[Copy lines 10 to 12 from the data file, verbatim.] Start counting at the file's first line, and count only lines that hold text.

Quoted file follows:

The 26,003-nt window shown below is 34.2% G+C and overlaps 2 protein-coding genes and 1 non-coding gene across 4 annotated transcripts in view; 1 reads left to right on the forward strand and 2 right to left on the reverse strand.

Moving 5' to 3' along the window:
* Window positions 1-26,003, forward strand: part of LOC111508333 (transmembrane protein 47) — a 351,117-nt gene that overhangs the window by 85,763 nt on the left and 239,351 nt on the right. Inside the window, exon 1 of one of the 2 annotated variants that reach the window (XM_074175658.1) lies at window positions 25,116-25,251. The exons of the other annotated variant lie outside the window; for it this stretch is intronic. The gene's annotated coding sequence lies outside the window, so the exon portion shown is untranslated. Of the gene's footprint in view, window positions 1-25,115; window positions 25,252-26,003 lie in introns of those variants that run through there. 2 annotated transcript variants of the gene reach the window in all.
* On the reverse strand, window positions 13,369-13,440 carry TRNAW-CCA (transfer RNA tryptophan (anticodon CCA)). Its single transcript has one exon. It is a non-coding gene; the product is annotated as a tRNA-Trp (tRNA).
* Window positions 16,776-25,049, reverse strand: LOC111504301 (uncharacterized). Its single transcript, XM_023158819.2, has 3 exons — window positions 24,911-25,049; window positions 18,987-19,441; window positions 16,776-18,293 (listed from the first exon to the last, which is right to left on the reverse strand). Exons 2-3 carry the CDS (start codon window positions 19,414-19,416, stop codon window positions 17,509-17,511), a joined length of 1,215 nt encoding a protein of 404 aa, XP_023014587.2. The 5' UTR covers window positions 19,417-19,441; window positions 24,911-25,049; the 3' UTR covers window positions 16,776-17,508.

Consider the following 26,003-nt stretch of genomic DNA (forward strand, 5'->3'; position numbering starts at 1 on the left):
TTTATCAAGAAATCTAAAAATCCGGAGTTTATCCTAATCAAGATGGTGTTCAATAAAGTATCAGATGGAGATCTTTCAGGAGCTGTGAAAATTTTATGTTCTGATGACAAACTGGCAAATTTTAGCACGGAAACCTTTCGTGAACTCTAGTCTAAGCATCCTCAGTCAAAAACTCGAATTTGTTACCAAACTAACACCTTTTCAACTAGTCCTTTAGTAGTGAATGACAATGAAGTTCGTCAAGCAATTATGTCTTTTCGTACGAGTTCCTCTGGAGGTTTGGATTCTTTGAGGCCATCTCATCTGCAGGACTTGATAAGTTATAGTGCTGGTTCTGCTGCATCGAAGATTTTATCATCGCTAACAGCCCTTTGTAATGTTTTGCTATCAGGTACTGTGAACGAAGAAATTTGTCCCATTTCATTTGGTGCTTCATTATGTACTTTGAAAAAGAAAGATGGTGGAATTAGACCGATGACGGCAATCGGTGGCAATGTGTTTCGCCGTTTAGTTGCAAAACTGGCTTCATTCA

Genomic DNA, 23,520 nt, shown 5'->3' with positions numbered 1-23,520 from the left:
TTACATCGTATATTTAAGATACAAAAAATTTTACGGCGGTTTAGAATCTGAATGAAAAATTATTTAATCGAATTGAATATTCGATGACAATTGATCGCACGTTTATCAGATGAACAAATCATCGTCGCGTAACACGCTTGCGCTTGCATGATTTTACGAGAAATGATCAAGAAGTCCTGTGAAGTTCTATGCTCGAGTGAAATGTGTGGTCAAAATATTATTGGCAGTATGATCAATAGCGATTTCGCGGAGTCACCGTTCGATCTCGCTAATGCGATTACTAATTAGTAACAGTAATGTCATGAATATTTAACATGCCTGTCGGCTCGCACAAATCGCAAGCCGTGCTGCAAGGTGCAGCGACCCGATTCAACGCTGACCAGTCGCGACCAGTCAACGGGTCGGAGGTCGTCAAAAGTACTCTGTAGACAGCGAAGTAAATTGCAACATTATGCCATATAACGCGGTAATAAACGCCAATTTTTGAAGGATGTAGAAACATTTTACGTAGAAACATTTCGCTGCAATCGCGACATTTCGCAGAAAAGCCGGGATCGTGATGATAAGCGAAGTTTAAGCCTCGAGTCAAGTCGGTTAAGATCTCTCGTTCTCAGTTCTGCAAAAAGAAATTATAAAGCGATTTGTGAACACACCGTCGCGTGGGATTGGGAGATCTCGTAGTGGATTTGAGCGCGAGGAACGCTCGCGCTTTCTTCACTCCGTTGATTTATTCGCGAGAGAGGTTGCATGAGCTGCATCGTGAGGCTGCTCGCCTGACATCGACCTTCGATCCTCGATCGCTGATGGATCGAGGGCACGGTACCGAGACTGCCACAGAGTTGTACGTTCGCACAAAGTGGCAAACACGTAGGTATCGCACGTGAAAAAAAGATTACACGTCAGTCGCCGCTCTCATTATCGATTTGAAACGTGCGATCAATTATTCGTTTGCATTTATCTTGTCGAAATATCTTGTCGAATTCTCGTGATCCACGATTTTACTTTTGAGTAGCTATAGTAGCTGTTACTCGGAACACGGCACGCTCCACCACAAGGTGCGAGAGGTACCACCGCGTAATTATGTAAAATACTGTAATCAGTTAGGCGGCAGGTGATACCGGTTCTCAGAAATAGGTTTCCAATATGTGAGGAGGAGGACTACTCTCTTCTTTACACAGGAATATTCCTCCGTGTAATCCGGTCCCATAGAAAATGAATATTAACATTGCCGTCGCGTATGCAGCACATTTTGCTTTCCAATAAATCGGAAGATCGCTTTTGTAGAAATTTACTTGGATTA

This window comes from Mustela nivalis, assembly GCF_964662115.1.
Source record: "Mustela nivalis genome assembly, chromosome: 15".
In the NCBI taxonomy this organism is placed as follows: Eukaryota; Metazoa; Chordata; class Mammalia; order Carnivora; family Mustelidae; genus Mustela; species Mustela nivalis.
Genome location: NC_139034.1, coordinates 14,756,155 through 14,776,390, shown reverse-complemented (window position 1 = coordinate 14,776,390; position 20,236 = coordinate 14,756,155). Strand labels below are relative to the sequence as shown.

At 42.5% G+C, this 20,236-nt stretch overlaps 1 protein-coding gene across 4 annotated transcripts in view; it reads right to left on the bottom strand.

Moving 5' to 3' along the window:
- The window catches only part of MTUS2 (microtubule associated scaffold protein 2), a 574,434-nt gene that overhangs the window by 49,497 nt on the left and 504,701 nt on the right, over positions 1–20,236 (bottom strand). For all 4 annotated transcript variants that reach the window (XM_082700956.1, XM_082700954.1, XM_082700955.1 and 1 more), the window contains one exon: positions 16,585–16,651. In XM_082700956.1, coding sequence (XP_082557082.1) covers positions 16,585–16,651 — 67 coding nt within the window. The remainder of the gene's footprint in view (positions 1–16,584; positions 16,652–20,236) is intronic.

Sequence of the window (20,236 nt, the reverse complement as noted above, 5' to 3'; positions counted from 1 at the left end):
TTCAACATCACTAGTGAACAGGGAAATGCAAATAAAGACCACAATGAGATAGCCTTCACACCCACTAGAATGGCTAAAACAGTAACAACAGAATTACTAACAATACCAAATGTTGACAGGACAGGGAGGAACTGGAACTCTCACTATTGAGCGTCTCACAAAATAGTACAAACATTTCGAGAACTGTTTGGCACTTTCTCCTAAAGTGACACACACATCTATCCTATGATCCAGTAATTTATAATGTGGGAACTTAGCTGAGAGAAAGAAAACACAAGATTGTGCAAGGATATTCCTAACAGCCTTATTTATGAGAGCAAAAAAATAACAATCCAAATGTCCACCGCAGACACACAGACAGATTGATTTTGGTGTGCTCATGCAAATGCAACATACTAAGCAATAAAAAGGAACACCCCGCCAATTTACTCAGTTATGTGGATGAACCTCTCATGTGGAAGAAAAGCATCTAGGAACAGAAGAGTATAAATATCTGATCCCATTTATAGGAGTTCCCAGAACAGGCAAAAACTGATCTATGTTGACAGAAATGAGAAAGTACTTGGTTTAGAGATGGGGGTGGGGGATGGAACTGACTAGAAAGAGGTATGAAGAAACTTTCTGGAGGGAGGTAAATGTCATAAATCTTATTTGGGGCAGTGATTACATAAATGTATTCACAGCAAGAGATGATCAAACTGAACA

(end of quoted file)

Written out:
This window comes from Mustela nivalis, assembly GCF_964662115.1.
Source record: "Mustela nivalis genome assembly, chromosome: 15".
In the NCBI taxonomy this organism is placed as follows: Eukaryota; Metazoa; Chordata; class Mammalia; order Carnivora; family Mustelidae; genus Mustela; species Mustela nivalis.